Zurück zur Quelle
Wikipedia Steven Feld daraus folgendes ZITAT:
- In 1969, ethnomusicologist Hugo Zemp recorded a Solomon Island woman named Afunakwa singing a popular Solomon Islands lullaby called „Rorogwela“. Then, in 1992, on Deep Forest’s album Boheme, a song called „Sweet Lullaby“ samples Zemp’s field recording of Rorogwela. Furthermore, in 1996, Norwegian saxophonist Jan Garbarek sampled the melody of „Rorogwela“ in his song „Pygmy Lullaby“ on his album Visual World. The field recording is an example of schizophonia, and the placing of this field recording into „Sweet Lullaby“ is an instance of schizophonic mimesis. The sampling of the melody in „Pygmy Lullaby“ demonstrates further schizophonic mimesis.
- In 1966, ethnomusicologist Simha Arom recorded a particular style of music from the Ba-Benzélé Pygmies called Hindewhu, which consists of making music with a single-pitch flute and the human voice. Soon after, Herbie Hancock adapted the Hindewhu style by using a beer bottle instead of a flute in his 1973 remake of „Watermelon Man“. Then, Madonna’s song „Sanctuary“ from the 1994 album Bedtime Stories sampled Hancock’s adaptation of Hindewhu. Again, the field recording is an example of schizophonia, and the use of the Hindewhu style in Hancock’s adaptation and „Sanctuary“ are examples of schizophonic mimesis.
Zu 1.) Rorogwela
Dieselbe Aufnahme hier mit folgender Information:
In 1969/1970, ethnomusicologist Hugo Zemp recorded a number of local songs which were released on an LP in 1973, as a part of the UNESCO Musical Sources collection. One of the songs, a lullaby named „Rorogwela“, sung by Afunakwa, a Northern Malaita woman, was used as a vocal sample in a 1992 single „Sweet Lullaby“ by Deep Forest, becoming a worldwide hit, but also causing some controversy over perceived „pillaging“ of the world music heritage by Western musicians. A lesser-known use of the song is in the track „Death Lullaby“ by „Rorogwela“. The artist (whose identity is not certain) obviously took the name from the sample used. As opposed to Deep Forest’s track, „Death Lullaby“ is a harsh noise song with elements of „Rorogwela“ used towards the end. The track appears on Susan Lawly’s compilation album, Extreme Music From Africa In 2005, the song gained renewed exposure when it was featured in Matt Harding’s Where the Hell is Matt? viral video. The video featured the „Nature’s Dancing 7“ Mix of the song. In 2008, Harding traveled to the Solomons island of Malaita to try to find Afunakwa, the woman who is thought to be the performer of „Rorogwela“ on Zemp’s recording. According to Harding’s follow-up video Where the Hell is Afunakwa?, Afunakwa had died in 1998. The lyrics to Rorogwela translate to: Young brother, young brother, be quiet You are crying, but our father has left us He has gone to the place of the dead To protect the living, to protect the orphan child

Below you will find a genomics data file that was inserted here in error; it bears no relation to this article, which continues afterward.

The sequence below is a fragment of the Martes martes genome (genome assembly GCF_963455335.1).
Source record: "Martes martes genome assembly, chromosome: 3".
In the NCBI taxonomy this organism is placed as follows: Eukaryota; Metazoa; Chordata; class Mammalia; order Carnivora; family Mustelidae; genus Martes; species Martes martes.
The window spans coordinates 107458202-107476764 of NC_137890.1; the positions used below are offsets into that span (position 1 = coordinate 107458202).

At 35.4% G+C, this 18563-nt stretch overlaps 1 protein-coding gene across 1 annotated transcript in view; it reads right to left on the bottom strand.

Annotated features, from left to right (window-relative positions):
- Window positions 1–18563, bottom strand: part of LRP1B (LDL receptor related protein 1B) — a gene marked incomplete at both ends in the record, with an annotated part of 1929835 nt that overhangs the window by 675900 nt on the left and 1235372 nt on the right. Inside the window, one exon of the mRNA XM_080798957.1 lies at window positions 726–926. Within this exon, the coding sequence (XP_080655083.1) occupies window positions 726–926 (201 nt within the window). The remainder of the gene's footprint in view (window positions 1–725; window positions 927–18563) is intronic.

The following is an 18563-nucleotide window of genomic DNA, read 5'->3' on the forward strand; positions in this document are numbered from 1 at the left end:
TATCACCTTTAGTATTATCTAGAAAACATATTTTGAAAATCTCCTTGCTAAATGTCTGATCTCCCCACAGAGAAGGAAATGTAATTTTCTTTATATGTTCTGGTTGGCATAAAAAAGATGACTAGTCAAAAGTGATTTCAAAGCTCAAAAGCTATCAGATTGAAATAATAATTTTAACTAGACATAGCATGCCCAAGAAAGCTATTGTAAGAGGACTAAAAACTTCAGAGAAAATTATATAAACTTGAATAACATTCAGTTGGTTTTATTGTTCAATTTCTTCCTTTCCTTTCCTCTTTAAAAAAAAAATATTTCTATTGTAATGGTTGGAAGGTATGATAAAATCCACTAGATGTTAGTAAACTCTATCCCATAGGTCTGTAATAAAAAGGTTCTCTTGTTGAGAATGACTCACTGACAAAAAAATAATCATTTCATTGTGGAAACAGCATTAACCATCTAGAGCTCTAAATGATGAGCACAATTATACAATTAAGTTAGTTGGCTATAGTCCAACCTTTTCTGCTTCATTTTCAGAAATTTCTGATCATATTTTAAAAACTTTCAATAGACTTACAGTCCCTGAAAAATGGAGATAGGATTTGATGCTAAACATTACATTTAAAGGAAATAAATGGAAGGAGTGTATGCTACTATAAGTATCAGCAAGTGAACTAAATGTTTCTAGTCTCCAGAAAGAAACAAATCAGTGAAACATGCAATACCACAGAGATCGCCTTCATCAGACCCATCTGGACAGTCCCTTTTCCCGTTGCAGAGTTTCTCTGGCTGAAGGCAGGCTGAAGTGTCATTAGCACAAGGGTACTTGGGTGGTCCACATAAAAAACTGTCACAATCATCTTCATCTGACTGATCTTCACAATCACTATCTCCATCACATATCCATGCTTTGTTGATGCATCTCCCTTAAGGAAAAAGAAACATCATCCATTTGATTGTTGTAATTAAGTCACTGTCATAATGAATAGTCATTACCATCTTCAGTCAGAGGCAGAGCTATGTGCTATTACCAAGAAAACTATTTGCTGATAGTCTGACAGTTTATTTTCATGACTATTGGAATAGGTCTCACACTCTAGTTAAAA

Abspielbar im Orig. hier
Zu 2. Hindewhu
Die von Youtuber Diogo Pereira beigefügte Information
Hindewhu is a style of singing/whistle-playing of the Ba-Benzélé pygmies of Central Africa. The word is an onomatopoeia of the sound of a performer alternately singing pitched syllables and blowing into a single-pitch whistle made from the twig of a papaya tree. Hindewhu announces the return from a hunt and is performed solo, duo or in groups. http://en.wikipedia.org/wiki/Pygmy_mu… From the ethnomusicology LP The Music of the Ba-Benzélé Pygmies, recorded by Simha Arom and Geneviève Taurelle in 1965 and released by Bärenreiter-Musicaphon in 1966. Part of the series An Anthology of African Music, in the UNESCO Collection of Traditional Music of the World. http://www.discogs.com/Ba-Benzélé-Pyg… Photo by Simha Arom, taken from the album’s liner notes. Adapted by percussionist Bill Summers (by blowing into a beer bottle) in Herbie Hancock’s Watermelon Man, https://youtu.be/4bjPlBC4h_8, and Michael Harriton in Congo Melody, https://youtu.be/LFMEpOJ7JFQ, from the soundtrack to the turn-based strategy video game Civilization: Call to Power (Activision, 1999).